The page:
Why You NEED to Know What You Want to Do After Retirement:

Many people who choose the F.I.R.E. (Financial Independence Retire Early) way of life, have a rude awakening once they reach financial independence and quit their jobs: All of your problems don’t magically disappear and it turns out your job and money weren’t what was holding you back.

Photo by Olya Kobruseva on Pexels.com

(This blog post was inspired by the Madfientist, who I think I discovered in 2018 or 2019. His Podcast majorly helped me get my husband and I’s finances on track, and on track to F.I.R.E.)

If you now have the time and the money to pursue all of your goals and dreams, what could possibly be holding you back then? The answer: Self-doubt. You’re scared you won’t succeed or already believe you won’t. The thing is, with enough practice, anyone can do anything, in my opinion. You just need to be dedicated and disciplined. Allow yourself to make mistakes and time.

Another issue that may come up is: what you thought you wanted to do with your time, you actually don’t, now you’re left feeling lost and empty. OR whatever task/hobby/passion you thought would be enough to get you out of bed in the morning, actually isn’t.

An entirely different outcome can also be: You feel content with your life and like you’ve accomplished everything you wanted to, which leaves you feeling bored & needing to want something again. This then causes you to make problems out of thin air, often in your relationships, especially with your partner. Think about it, you have all of your wishes granted, there is nothing left to strive for or work towards, it then becomes difficult to stay motivated enough to keep living your life. You NEED problems to solve and goals to work towards.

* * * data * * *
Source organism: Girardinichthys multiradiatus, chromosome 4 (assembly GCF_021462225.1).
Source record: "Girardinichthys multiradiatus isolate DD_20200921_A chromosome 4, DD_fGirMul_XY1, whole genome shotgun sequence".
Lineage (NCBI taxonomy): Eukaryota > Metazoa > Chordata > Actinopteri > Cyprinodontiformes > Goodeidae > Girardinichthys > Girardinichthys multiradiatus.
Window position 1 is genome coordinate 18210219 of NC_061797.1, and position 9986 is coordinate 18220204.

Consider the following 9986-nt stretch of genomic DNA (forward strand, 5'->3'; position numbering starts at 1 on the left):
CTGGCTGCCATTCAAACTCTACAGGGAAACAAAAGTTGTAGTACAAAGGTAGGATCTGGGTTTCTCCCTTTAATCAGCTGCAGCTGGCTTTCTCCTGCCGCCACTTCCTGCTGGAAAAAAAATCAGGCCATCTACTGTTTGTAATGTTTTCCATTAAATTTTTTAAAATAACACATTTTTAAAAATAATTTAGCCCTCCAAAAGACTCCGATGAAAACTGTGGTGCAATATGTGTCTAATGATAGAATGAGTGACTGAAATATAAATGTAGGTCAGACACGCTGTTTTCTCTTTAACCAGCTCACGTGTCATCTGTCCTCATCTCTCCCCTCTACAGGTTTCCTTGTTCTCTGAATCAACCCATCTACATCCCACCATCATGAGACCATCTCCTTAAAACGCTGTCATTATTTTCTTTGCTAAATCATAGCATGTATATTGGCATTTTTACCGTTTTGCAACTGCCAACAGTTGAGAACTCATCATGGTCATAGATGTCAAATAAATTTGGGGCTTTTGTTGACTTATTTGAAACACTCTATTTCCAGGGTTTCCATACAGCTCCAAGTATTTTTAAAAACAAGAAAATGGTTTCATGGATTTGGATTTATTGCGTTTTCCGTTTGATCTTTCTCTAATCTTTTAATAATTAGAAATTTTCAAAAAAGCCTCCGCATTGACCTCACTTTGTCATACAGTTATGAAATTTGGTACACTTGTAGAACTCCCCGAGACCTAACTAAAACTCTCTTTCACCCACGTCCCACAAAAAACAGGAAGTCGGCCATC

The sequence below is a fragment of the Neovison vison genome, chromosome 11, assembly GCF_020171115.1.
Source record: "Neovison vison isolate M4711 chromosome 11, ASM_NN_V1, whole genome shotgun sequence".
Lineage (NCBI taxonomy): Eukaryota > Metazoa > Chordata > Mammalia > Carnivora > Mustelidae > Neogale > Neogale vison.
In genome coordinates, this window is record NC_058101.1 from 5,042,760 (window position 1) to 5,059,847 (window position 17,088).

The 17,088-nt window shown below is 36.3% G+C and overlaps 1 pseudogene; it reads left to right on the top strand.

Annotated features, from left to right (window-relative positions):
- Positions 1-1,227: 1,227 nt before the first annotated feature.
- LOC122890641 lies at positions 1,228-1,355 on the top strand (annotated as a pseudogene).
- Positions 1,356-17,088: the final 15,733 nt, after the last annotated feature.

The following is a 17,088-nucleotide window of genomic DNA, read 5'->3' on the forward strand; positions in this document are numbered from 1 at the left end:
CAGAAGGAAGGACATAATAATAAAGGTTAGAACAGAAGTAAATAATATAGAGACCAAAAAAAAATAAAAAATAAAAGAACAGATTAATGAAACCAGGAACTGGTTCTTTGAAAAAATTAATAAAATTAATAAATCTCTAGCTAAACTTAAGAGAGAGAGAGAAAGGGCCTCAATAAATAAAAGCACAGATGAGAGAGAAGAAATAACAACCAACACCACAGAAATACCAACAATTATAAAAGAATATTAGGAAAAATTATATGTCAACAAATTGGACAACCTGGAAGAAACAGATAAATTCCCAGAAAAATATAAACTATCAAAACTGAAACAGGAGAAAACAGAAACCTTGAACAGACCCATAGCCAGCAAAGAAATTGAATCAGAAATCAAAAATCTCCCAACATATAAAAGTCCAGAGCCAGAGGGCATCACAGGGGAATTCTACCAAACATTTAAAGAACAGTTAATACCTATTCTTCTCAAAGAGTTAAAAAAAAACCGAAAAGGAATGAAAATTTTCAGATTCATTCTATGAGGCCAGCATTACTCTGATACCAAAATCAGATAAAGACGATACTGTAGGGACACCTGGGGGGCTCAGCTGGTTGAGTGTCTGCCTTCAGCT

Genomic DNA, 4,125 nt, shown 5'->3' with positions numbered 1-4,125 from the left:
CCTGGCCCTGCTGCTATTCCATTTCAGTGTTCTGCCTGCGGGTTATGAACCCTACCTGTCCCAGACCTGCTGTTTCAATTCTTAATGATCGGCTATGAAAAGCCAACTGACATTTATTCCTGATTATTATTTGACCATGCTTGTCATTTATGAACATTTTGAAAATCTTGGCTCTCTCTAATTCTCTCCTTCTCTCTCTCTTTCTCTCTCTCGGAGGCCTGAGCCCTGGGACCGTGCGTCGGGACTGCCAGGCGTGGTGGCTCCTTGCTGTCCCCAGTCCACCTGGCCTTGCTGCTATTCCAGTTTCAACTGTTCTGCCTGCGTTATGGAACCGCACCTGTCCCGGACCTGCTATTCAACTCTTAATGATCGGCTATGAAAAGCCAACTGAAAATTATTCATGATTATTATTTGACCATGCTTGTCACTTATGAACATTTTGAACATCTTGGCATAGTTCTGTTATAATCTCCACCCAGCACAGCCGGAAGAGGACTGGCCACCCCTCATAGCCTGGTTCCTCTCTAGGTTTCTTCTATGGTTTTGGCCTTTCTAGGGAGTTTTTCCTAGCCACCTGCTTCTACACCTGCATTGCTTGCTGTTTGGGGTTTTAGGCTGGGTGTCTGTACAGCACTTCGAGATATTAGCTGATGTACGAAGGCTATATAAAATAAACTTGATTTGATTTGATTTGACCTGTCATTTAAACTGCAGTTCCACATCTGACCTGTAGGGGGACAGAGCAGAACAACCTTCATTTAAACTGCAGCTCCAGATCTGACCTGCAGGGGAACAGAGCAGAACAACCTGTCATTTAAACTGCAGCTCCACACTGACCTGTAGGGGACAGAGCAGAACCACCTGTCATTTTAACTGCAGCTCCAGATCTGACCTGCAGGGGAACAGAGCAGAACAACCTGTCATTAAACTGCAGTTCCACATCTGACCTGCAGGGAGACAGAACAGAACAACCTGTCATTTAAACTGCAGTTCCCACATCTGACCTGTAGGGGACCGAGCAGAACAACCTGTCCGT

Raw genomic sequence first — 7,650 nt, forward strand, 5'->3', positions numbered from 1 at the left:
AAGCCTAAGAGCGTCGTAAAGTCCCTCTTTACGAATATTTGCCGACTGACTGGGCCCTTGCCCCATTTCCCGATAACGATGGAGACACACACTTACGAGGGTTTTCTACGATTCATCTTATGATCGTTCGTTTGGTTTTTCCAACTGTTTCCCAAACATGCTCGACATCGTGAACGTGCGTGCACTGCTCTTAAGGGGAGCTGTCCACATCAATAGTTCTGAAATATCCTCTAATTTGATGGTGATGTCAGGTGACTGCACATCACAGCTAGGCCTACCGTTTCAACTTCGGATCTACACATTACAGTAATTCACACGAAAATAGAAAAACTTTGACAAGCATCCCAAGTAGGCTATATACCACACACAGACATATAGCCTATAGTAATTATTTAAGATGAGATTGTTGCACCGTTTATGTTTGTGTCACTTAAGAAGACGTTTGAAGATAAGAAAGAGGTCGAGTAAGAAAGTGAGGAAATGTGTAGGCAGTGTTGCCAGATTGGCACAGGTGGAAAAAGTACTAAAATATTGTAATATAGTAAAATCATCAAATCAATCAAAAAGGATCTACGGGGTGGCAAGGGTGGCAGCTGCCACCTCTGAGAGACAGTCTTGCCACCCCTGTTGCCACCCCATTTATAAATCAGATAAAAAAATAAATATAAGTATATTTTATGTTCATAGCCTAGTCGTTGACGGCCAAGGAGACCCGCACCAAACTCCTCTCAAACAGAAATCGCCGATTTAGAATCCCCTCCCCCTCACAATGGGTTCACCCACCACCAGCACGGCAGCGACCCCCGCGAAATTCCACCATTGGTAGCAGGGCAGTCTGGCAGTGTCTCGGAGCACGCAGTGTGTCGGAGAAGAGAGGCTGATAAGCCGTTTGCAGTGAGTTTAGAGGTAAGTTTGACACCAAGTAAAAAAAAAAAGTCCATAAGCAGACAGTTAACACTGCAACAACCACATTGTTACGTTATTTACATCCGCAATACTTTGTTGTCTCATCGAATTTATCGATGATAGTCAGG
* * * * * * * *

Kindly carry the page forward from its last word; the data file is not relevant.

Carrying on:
Just being aware of these potential problems is immensely helpful, so you can notice if these start happening in your life.

So, how can we avoid all of these not so great outcomes I listed, post-F.I.R.E.?

PLAN and brainstorm.

Write a huge list of potential goals, hobbies, or passions that lie entirely outside of money and your job. Things that you as an individual can work towards when money no longer adds to your happiness. I’ve already somewhat experienced this for myself. I remember when we hit $100,000 net worth feeling really proud and excited for a couple minutes, then I felt exactly the same forever after, so far. Same with when I lost my job, I felt a sense of freedom and excitement for a few minutes, but now I feel pretty much the same as I did before, even though I no longer have a boss telling me what to do. Luckily, I had built up my blog already, so I could really throw myself at it. Even so, my business only takes up about 20 hours a week. Then I clean for roughly 30 min a day, which we are now at a total of only 23.5 hours a week. Then I sleep for 56 hours, which leaves 88.5 hours a week that I am awake and have free time. As a result, I have been bored quite a bit recently. I do want to say though, being bored isn’t always bad, boredom often leads to creativity and connection! Ever since I cut out social media now, I have had SO many different blog post ideas come to me, a lot easier than before. It’s also not as bad in the warmer months, but it being the middle of Winter in Minnesota, during Covid, isn’t great. In the Summer I can go biking, walking, hiking, canoeing, spend time in my yard, garden, sit on my back patio and read, etc. There are just so many more options. This is a big reason why I have decided to go back to school, I just have so much time and energy that is being wasted right now, which I don’t like.